Grandma Bubitai

Each family has its own unique story, passed down from generation to generation. These stories hold a special place in our hearts, connecting us to our ancestors and reminding us of our roots. I was fortunate enough to hear one such story from my grandfather when I was just 15 years old.

The story begins in the early 1930s, a time of great tragedy in Kazakhstan. Political repressions and famine ravaged the land, causing immense suffering and loss. The Kazakhs, who had lived as nomads for centuries, were suddenly faced with the devastating consequences of rapid sedentarization. Famine and epidemics swept through the population, claiming the lives of many. Sadly, my grandparents were not spared from this artificially created famine.

My maternal grandfather, Konar Omirbayevich, held his mother in the highest regard. He cherished her deeply and credited her for everything he had achieved in life. He would often say, «My life, and all that I have, I owe to her.» Through his storytelling, I came to know my great-grandmother, Byubitai, as a remarkable woman — brave, strong, and with an unwavering spirit. It filled me with pride to know that the Kazakh culture created such powerful and wise women.

Now, let me take you to a place called Bilikol. Located 70 kilometers northwest of Taraz, in a tectonic depression on the northern slope of Karatau, this place holds great significance for my family. It was once the home of my ancestors on my mother’s side. Bilikol is a breathtakingly beautiful lake, known for its crystal-clear waters. The Shu-Talas basin, where the lake is situated, was a haven for my ancestors — a place with fresh air, fresh water, and abundant resources for both humans and animals.


Legend has it that the Biys (local authorities), the wise elders and leaders of the community, would gather on the banks of Bilikol to discuss and solve the region’s problems. No issue was too big or too small for them to tackle. Even in times of disagreement and conflict between different clans, they would find common ground and reach a resolution. The powerful winds blowing from the nearby mountains of Berikkar and the healing waters of the lake were believed to have a positive influence on the Biys’ decisions. It is for this reason that the lake came to be known as «Bilikkol» or «Biy lake» in the Kazakh language, meaning «lake of power» or «lake of judges.»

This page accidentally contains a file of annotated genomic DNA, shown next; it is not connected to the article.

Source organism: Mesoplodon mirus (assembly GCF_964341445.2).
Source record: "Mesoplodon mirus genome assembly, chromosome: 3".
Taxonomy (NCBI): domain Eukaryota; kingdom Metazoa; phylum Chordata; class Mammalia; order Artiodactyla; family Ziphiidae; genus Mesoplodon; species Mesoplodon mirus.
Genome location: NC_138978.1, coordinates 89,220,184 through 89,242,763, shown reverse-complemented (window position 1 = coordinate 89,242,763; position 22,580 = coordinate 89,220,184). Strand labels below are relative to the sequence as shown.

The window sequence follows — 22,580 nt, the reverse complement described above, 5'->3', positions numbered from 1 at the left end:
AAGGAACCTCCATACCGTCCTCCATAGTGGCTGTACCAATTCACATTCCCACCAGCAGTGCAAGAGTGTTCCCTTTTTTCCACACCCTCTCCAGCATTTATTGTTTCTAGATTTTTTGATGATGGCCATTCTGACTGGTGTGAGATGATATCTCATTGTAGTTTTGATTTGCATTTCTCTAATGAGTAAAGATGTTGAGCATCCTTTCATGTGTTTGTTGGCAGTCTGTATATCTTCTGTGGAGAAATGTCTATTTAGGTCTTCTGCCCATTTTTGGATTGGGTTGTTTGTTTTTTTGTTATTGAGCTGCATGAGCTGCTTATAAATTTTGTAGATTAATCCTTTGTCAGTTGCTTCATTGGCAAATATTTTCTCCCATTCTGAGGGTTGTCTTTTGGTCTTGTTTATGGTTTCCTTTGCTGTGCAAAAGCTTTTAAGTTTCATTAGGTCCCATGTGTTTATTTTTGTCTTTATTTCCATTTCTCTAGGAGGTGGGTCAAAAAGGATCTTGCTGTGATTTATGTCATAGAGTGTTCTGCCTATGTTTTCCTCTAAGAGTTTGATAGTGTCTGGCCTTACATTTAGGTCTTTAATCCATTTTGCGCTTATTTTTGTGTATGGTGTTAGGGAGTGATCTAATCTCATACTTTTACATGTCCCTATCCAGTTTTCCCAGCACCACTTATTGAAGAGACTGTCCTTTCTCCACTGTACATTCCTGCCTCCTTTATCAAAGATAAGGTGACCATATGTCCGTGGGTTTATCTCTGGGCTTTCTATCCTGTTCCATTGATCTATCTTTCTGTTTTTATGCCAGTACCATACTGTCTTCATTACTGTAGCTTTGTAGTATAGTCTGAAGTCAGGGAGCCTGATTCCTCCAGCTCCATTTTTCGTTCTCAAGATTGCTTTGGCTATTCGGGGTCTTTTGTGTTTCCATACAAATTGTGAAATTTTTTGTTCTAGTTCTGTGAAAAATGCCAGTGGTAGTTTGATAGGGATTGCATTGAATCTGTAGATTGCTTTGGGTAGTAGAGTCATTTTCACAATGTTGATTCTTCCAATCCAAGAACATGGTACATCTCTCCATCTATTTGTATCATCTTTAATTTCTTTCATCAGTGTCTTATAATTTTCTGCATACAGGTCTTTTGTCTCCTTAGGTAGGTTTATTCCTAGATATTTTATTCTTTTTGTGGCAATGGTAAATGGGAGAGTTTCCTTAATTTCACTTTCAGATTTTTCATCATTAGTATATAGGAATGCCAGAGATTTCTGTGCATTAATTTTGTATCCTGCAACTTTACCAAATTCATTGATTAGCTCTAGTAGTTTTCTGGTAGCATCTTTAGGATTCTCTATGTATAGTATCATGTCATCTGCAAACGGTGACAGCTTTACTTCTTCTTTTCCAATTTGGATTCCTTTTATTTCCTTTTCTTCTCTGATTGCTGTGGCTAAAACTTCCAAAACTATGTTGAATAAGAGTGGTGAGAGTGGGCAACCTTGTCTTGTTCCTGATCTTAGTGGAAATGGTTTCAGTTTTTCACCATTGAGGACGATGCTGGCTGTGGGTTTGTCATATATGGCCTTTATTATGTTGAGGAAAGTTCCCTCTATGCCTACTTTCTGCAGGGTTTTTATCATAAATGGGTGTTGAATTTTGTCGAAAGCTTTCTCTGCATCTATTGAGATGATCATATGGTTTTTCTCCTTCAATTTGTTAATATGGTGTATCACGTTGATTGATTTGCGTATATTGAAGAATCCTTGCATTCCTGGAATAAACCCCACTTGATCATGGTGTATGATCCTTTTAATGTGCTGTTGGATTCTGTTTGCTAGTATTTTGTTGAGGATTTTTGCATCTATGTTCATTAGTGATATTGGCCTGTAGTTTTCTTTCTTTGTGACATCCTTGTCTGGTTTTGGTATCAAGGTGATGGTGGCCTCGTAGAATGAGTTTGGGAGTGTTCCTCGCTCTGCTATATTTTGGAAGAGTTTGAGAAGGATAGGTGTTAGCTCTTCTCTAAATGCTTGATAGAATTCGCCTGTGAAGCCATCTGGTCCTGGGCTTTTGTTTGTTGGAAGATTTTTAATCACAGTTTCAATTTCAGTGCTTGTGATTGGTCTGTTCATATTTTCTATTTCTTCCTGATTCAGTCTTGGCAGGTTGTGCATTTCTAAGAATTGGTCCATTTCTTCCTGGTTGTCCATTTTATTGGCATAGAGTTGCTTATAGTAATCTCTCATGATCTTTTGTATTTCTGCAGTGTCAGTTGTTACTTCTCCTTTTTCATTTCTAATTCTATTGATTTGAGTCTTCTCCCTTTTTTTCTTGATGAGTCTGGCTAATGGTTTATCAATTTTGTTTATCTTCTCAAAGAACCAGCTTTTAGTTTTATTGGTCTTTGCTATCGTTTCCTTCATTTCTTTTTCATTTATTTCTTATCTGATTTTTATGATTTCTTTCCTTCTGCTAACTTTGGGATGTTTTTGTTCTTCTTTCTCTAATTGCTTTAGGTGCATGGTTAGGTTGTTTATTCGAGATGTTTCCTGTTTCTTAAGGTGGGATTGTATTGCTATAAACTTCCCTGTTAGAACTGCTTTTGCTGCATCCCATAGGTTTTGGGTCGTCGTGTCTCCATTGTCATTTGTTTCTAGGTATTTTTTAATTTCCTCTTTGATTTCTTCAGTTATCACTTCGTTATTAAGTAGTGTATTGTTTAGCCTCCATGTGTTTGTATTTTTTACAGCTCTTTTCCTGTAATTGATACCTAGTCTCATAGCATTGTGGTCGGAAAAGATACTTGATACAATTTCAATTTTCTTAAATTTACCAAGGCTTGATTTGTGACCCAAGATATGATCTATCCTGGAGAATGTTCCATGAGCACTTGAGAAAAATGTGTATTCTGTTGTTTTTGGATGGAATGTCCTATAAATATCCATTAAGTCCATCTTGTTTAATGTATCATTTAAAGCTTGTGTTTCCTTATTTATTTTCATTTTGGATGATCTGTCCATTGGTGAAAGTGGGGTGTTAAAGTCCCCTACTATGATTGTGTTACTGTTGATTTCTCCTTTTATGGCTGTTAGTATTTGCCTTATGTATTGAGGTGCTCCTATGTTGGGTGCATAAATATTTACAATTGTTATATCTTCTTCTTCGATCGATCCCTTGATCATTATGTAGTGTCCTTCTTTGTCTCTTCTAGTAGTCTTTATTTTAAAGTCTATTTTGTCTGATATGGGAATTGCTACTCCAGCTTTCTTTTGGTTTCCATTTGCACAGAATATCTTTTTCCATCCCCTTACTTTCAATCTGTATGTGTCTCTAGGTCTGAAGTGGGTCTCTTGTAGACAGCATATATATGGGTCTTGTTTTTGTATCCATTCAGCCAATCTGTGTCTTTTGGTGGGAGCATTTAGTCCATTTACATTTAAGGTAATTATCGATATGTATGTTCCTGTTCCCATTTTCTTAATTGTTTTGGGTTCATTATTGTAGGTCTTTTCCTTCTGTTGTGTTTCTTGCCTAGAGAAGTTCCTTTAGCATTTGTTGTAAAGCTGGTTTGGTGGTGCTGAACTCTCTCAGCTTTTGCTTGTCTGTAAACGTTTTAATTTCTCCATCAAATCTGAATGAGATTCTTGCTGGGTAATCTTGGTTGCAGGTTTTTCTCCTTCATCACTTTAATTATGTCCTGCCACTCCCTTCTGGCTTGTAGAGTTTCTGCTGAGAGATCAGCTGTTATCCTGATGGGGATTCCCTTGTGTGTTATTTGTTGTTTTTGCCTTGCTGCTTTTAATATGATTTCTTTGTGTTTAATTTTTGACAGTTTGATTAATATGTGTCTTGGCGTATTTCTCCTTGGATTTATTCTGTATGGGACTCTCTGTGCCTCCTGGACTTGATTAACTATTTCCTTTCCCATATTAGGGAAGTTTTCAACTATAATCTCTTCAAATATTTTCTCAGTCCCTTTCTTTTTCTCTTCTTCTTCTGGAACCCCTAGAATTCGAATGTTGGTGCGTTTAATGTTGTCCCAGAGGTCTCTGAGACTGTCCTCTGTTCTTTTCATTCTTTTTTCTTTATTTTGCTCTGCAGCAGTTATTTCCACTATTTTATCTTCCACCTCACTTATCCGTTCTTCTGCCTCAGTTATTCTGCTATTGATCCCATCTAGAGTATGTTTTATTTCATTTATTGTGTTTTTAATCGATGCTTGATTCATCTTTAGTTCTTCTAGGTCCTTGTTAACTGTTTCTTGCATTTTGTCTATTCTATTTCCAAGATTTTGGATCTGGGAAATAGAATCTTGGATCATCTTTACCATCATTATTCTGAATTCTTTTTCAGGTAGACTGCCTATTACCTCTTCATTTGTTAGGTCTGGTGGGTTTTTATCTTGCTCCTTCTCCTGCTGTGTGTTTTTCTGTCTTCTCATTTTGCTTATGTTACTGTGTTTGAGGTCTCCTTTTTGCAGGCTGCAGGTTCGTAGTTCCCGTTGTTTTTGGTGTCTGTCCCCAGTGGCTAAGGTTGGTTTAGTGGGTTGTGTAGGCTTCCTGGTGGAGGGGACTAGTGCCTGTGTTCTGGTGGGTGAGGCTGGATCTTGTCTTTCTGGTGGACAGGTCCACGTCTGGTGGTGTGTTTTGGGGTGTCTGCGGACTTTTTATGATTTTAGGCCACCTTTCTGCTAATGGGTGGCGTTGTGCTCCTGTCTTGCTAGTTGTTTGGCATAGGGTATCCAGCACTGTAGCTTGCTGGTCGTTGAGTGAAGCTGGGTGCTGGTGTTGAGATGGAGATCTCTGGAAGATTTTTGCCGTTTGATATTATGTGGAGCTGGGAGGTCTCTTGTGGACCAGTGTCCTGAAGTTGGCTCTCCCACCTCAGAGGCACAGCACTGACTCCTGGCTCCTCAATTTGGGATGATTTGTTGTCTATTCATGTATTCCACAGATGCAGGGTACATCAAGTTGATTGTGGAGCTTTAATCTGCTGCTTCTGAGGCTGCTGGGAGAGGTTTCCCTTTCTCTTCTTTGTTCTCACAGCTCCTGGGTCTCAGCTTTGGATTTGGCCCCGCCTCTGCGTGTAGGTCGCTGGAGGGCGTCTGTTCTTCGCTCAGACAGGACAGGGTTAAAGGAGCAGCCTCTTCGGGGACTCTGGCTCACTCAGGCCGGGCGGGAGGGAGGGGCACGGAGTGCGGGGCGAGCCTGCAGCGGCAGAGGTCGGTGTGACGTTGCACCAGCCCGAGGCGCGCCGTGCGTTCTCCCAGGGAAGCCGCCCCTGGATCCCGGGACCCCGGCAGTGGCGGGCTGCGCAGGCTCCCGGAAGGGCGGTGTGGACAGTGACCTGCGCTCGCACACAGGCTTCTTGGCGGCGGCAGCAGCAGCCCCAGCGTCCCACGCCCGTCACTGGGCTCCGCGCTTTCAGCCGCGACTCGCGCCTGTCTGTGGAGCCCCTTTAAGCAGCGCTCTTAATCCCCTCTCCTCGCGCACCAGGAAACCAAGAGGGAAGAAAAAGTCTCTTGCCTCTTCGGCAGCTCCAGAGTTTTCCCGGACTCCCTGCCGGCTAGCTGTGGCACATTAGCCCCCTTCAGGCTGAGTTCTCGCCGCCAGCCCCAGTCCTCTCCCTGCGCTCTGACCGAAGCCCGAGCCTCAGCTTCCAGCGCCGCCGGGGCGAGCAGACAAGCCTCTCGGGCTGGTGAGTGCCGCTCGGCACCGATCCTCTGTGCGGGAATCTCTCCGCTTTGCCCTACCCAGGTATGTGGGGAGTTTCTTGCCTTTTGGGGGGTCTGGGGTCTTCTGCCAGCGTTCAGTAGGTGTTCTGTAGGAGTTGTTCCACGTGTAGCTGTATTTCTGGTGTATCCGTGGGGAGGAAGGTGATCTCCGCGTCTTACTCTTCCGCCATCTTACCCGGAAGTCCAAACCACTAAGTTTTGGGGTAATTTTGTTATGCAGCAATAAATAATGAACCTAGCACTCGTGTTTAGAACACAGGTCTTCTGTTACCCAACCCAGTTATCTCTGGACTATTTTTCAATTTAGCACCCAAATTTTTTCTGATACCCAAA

However, the idyllic life in this fertile settlement was not meant to last. With the establishment of Soviet power, the Kazakh people faced numerous challenges and abuses. The inhabitants of Bilikol were no exception. Their story serves as a testament to the hardships endured by the Kazakh people during this period.

At the end of the 1920s, during a time of great turmoil and uncertainty, Omirbay, the father of my grandfather Konar, faced a difficult decision. Rumors had spread that the Bolsheviks were seizing cattle and grain, leaving many families in fear of losing their means of survival. In a desperate attempt to protect his family, Omirbay dug a hole inside their yurt and hid around ten sacks of wheat there. Above it, he placed his mother’s bed, hoping to conceal their precious grain.

But the fear of the Bolsheviks searching every house and penetrating into every corner haunted Omirbay’s soul. He felt a heavy weight on his heart, knowing that their secret stash could be discovered at any moment. However, fate intervened when Omirbay met a bearded Russian man who made a living by fishing. This man, an adherent of the Old Believers, sympathized with Omirbay’s plight and offered his help.

The bearded man promised to hide the grain at the bottom of a nearby lake, ensuring that no one would ever find it. On the appointed day, he loaded the wheat onto his boat and disappeared, never to be seen again. Difficult times came, the mother of my grandfather Omirbay died of starvation, followed by 2-3 years old younger sister Anar. B Consumed by guilt and grief, Omirbay refused to eat or drink, and he too passed away. The year was now 1932-1933, and famine began to grip their once fertile land.